The Explanation
(for those who require one)

And, of course, that is what all of this is -- all of this: the one song, ever changing, ever reincarnated, that speaks somehow from and to and for that which is ineffable within us and without us, that is both prayer and deliverance, folly and wisdom, that inspires us to dance or smile or simply to go on, senselessly, incomprehensibly, beatifically, in the face of mortality and the truth that our lives are more ill-writ, ill-rhymed and fleeting than any song, except perhaps those songs -- that song, endlesly reincarnated -- born of that truth, be it the moon and June of that truth, or the wordless blue moan, or the rotgut or the elegant poetry of it. That nameless black-hulled ship of Ulysses, that long black train, that Terraplane, that mystery train, that Rocket '88', that Buick 6 -- same journey, same miracle, same end and endlessness."
-- Nick Tosches, Where Dead Voices Gather

The Big Blue Book of the Screen

Lon Chaney (as Quasimodo) from The Blue Book of the Screen, 1923

An incredible resource for silent film fans has surfaced, thanks to the hard work of David B. Pearson and Graceann Maciolek, reproducing the images and text from the trade publication The Blue Book of the Screen from 1923. Singular images of many top stars as well as directors, producers and writers can be found here, as well as essays like Cecil B. DeMille's thoughts about What Psychology Has Done to Pictures and Jesse Lasky's fairly banal musings on The Future of Motion Pictures.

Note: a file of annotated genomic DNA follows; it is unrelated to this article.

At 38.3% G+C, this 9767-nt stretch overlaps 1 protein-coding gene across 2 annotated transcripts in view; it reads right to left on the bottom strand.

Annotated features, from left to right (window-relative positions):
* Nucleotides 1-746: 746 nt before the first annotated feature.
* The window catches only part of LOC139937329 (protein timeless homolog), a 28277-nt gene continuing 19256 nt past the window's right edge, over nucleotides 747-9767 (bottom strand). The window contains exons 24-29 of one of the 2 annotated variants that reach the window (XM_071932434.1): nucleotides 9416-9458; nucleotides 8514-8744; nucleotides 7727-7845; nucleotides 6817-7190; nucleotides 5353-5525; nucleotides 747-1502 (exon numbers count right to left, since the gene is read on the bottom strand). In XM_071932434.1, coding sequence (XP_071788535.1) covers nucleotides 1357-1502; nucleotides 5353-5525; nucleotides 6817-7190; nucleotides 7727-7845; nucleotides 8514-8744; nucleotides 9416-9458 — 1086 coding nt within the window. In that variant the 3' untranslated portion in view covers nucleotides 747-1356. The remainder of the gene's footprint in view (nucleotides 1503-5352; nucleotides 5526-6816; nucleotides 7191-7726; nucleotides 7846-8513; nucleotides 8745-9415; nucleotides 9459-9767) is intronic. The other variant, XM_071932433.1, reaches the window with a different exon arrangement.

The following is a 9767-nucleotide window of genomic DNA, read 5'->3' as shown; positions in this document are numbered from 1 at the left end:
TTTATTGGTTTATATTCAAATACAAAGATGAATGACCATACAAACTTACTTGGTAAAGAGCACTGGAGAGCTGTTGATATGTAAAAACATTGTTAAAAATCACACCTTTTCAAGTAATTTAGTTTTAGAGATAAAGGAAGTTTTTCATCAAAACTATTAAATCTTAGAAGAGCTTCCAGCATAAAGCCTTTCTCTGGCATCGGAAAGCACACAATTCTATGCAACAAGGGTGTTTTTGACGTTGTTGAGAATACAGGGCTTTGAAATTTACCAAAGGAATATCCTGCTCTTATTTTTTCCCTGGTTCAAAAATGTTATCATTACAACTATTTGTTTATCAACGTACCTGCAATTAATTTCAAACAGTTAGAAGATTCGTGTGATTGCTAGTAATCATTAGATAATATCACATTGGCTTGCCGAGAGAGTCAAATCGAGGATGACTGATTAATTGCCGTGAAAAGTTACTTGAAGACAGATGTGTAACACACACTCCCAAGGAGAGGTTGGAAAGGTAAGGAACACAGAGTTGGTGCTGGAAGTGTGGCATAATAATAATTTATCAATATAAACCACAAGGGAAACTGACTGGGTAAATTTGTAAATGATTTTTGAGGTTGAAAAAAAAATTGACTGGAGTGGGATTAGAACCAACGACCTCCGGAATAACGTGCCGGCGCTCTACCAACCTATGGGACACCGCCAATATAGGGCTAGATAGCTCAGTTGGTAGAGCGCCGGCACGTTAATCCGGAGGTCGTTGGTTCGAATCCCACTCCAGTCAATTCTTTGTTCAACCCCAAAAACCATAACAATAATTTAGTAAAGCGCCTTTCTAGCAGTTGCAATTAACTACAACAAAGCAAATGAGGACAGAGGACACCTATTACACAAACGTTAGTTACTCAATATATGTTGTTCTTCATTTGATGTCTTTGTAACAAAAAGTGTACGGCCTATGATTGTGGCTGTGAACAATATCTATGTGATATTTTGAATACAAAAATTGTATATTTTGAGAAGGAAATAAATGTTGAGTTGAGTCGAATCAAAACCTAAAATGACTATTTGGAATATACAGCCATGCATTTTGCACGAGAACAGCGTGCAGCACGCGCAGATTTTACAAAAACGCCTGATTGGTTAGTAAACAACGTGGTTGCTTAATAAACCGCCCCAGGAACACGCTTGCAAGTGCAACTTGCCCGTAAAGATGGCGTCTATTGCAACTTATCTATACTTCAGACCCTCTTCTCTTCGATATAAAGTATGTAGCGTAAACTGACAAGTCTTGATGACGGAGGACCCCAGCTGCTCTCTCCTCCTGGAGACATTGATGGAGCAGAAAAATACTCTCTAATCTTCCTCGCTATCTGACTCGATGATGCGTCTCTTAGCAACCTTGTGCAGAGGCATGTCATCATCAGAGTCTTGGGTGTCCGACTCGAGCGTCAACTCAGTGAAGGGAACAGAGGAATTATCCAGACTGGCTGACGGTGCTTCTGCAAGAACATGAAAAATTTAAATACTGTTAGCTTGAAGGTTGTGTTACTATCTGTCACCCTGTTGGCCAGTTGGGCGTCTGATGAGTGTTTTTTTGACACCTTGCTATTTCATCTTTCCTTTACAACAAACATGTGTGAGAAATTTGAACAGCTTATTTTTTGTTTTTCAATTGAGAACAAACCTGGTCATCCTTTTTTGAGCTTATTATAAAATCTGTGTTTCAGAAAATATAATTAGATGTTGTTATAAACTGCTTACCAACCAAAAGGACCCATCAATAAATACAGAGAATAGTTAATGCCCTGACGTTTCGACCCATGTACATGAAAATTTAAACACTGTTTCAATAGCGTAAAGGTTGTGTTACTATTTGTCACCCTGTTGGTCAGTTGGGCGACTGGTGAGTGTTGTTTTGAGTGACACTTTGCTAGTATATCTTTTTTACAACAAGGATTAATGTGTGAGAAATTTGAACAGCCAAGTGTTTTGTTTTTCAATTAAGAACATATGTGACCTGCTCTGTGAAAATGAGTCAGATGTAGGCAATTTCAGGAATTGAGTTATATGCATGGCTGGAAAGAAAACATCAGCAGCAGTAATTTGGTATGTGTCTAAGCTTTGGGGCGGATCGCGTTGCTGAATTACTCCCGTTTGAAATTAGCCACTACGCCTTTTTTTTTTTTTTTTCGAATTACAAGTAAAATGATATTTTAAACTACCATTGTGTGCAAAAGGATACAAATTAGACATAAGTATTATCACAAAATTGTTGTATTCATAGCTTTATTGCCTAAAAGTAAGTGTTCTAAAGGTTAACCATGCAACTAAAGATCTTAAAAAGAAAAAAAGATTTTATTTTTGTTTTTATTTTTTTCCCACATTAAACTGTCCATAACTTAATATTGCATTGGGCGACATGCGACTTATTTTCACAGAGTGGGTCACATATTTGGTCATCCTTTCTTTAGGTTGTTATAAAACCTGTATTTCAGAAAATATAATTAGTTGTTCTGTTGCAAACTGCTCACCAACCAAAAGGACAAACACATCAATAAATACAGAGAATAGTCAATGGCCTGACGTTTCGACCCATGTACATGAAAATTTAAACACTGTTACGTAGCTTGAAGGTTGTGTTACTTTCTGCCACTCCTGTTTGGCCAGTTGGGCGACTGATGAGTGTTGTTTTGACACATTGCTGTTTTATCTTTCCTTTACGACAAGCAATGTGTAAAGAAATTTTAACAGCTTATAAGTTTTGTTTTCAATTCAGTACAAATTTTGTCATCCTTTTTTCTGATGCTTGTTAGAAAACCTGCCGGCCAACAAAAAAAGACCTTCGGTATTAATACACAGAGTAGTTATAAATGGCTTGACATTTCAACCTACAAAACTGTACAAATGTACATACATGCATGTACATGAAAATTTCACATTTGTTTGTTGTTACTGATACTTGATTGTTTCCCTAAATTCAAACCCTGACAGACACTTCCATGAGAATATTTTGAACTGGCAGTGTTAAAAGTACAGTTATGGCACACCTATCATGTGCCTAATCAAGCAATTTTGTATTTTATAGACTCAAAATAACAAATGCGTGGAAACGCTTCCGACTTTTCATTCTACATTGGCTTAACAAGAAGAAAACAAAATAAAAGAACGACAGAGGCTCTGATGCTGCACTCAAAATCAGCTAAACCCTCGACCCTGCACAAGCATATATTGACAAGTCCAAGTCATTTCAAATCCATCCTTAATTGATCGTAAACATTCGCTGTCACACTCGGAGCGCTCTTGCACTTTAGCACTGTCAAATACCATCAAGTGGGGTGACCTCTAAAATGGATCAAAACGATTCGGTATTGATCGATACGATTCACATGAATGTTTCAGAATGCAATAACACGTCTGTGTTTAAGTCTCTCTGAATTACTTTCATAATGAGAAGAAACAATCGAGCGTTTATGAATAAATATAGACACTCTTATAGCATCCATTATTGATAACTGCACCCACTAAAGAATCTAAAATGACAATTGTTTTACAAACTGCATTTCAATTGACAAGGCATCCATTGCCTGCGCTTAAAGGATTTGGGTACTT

The overall publication seems to be similar to my An Autographed Who's Who On The Screen (the source of my When Men Were Men series) but with a bit more depth and a lot more names. Check out this sultry shot of Marie Provost or the luminous Edna Purviance or an unusually "come hither" Harold Lloyd. There's also several behind-the-scenes names you probably +haven't seen pictures of, making this a most valuable guide.

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